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Category Archives: hip hop

Jay-Z once famously said, "I check cheddar like a food inspector." It was a brilliant coupling of the hip hop and dairy industries that has yet to be rivaled… till now.

Video stats: Over 777,000 views in just 20 days!
Allow me to reintroduce you to Yeo Valley Farms (pronounced Yo!). Yeo Valley is an organic farm and dairy business in the U.K. with a unique and youthful vision. This family-based company started producing organic yogurt back in 1993 and their line has grown from there to include butter, cheese, milk and ice cream.
Buzz is also growing around this new video ad (now available on itunes!). Deftly designed to draw a young, hip to the green scene, Yeo Valley called in some heavy duty help to shape their message into a music video. They enlisted music video director Julien Lutz (best known for his work with artists like Usher, Alicia Keys, Mystikal, The Ying Yang Twins and Rihanna) and Yeo Boyz to create an authentic organic anthem.
With tractors bumpin like cadillacs on hydraulics and beat-laden production it was hard to go wrong. The lyrics are delivered with skill and don't come off forced at all even with a strong conservation message:
"This isn’t fictional farming
It’s realer than real
You won’t find milk maidens
That’s no longer the deal
In my wax coat and boots
I’m proper farmer Giles
Now look
You urban folk done stole our style"

Did they succeed? I'll let you be the judge. Drop your comments below!
Related links:
BBC: Pump up Milk Production by Pumping up the Volume!

Yeo Valley Organic

The Message Remixed

Hip Hop and Tree Music on Planet Harmony

Image from Dr.

From anthems about clean energy to ballads on fresh fruit, a number of hip hop’s socially conscious artists are on a green streak. Listen to the small but growing genre of green hip hop.

Since its beginnings, rap music has tackled the social issues in the cities that gave rise to the musical form. For instance – “The Message,” from Grand Master Flash and the Furious Five in 1982.

“Broken glass everywhere. People pissing on the stairs, you know they just don’t care. I can’t take the smell, I can’t take the noise. Got no money to move out, I guess I got no choice.”

Nearly 30 years later, garbage, pollution, and unemployment are still part of rap’s message and that’s given rise to a small but growing genre of Green Hip Hop. Living on Earth and Planet Harmony’s Ike Sriskandarajah reports.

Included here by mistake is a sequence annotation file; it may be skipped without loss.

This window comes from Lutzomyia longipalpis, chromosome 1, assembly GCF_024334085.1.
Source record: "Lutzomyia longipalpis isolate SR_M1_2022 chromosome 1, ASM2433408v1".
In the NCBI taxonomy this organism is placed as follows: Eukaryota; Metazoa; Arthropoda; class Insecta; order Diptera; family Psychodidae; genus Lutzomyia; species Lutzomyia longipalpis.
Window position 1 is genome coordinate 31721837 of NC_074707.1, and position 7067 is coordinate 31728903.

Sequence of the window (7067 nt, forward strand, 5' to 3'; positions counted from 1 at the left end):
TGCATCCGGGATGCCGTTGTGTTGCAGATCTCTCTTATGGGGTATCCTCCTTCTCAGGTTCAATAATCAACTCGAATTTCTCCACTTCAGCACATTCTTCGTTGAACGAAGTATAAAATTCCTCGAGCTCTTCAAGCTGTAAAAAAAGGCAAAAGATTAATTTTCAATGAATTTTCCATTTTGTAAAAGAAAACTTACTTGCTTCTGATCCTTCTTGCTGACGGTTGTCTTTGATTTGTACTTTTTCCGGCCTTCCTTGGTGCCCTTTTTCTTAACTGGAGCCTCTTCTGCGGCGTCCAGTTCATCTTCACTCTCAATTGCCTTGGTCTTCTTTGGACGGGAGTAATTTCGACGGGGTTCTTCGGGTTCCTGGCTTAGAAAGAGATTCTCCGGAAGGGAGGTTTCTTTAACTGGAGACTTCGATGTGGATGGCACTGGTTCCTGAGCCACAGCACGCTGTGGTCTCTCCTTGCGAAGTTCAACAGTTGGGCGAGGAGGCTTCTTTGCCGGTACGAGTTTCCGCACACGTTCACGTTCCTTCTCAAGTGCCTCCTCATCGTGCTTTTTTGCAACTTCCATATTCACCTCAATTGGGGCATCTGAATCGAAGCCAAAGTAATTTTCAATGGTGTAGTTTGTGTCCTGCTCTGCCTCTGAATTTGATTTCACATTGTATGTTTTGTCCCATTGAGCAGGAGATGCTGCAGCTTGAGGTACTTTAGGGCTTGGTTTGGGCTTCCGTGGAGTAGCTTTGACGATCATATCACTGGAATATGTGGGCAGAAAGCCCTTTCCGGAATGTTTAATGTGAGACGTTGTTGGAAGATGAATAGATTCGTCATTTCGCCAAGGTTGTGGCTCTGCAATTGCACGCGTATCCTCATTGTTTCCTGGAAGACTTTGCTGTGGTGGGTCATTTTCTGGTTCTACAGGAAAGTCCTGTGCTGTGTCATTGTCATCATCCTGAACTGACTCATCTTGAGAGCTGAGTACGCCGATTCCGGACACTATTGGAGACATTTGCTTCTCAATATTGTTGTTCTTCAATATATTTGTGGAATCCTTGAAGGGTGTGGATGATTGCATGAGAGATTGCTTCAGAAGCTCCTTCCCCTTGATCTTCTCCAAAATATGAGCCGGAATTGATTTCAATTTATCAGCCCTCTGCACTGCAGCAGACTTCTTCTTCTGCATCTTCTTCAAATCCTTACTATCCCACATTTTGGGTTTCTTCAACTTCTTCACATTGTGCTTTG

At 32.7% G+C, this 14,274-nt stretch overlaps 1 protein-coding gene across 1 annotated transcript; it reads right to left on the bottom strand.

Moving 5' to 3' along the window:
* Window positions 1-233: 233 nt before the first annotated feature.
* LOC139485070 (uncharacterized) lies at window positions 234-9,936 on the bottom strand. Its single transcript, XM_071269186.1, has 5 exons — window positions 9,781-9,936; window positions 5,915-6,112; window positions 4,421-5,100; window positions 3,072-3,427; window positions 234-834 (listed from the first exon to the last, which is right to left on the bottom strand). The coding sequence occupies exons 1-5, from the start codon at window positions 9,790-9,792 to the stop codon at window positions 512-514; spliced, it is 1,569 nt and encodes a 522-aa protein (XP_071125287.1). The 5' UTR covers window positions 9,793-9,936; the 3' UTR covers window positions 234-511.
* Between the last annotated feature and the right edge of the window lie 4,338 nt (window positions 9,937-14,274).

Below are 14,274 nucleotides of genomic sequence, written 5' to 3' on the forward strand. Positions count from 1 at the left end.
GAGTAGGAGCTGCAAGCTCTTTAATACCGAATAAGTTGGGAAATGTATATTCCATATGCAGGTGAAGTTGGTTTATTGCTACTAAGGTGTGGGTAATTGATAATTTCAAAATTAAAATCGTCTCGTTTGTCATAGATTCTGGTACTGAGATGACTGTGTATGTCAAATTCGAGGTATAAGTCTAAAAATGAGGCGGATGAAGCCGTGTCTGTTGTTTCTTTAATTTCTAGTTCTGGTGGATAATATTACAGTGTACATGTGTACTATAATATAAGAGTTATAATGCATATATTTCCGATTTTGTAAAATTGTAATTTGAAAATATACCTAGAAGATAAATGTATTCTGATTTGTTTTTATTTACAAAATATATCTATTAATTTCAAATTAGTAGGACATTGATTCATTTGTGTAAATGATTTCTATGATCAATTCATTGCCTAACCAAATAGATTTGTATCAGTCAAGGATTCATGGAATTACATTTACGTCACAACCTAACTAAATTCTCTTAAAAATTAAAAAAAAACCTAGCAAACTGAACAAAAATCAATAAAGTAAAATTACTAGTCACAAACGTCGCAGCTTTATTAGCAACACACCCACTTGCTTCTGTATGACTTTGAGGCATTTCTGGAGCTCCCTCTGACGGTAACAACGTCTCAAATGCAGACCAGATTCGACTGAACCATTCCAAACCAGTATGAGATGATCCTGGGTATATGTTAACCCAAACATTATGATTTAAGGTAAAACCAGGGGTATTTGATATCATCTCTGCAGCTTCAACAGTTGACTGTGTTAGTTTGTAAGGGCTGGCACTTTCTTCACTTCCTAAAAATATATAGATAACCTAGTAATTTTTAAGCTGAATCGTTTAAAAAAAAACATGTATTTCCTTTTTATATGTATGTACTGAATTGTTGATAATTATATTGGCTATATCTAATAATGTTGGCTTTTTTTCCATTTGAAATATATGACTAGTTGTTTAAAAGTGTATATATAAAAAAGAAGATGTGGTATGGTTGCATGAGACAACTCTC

[MUSIC]: Young Jeezy “My President” from the Recession (Def Jam records 2008).

SRISKANDARAJAH: Young Jeezy and Nas wrote one of the most recognizable hip-hop anthems of 2008.

SONG: My president is black my lambo’s blue and I’ll be goddamned if my rims ain’t too.

SRISKANDARAJAH: The election of president of Barack Obama is still being celebrated by hip-hop artists- now- it’s a different color getting the praise.

[MUSIC]: Doo Dat “The Dream Reborn (My President Is Green) Self Produced

SONG: My President is black, but he’s going green. My president is black, but he’s going green.

SRISKANDARAJAH: Ayana Meade is an environmental writer researching the growing trend of green hip-hop.

MEADE: Yeah, it’s a small genre. You may not hear it on some of the pop radio stations in New York that play hip-hop, you know your 97.1’s or on your BET’s. But, there are a few people who, I don’t know if they exclusively rap about green issues, but they exist.

SRISKANDARAJAH: So, who do you see taking up this ‘green lantern’?

MEADE: Markese Bryant is definitely a star already. He organizes on his campus and his community teaching other young folks about green issues. And then, of course, he moonlights also as a rapper, and his stage name is DooDat, which we probably all should do, you know, DooDat- DooDat with the green movement.

[MUSIC]: Doo Dat “The Dream Reborn (My President Is Green) Self Produced.

SONG: … Doo Dat got a message for the hood. It’s time to go green, we gotta go green The food ain’t fresh and the air ain’t clean…

SRISKANDARAJAH: Markese Doo Dat Bryant, has made a name for himself as a green rapper. But he isn’t thrilled with the label.

BRYANT: Actually, actually no. I consider myself to be a rapper that just happens to be an eco-conscious individual

SRISKANDARAJAH: He’s an Oakland native. But his ecological awakening came while he was living in Vallejo.

BRYANT: And while I was staying in Vallejo, California, we stayed right next to a Chevron refinery. And, so, as far as the fumes, it actually contributes to the asthma rates in the community. And, I just felt that it was very important to speak on it, because a lot of us, especially in the hood, really don’t even understand where our electricity is coming from.

SONG: …In my backyard…The refinery. Something like my neighbors ain’t doin’ me no favors…. We need green jobs, we don’t need no jails…

SRISKANDARAJAH: So how is your song received by people in your community?

BRYANT: It was well received. It was very funny though, because I actually shot that video right in the hood, right on the block, everybody was excited, and then once the song started coming on, and I was talking about, ‘it’s time to go green, it’s time to go green,’ you know, I got a few looks, like, OK, what is he talking about?

SRISKANDARAJAH: Markese may draw some funny looks. But he’s hardly alone. Eco conscious songs have slowly been making headway.

[MUSIC]: Dr Octogon “Trees” from The Return Of Dr. Octogon (CMH Records 2006).

SRISKANDARAJAH: From Dr Octagon AKA Kool Keith lamenting the loss of Trees…

SRISKANDARAJAH: To the Trunk Boiz promotion of tricked out bicycles on Scraper Bike…

[MUSIC]: Trunk Boiz “Scraper Bike” Self Produced.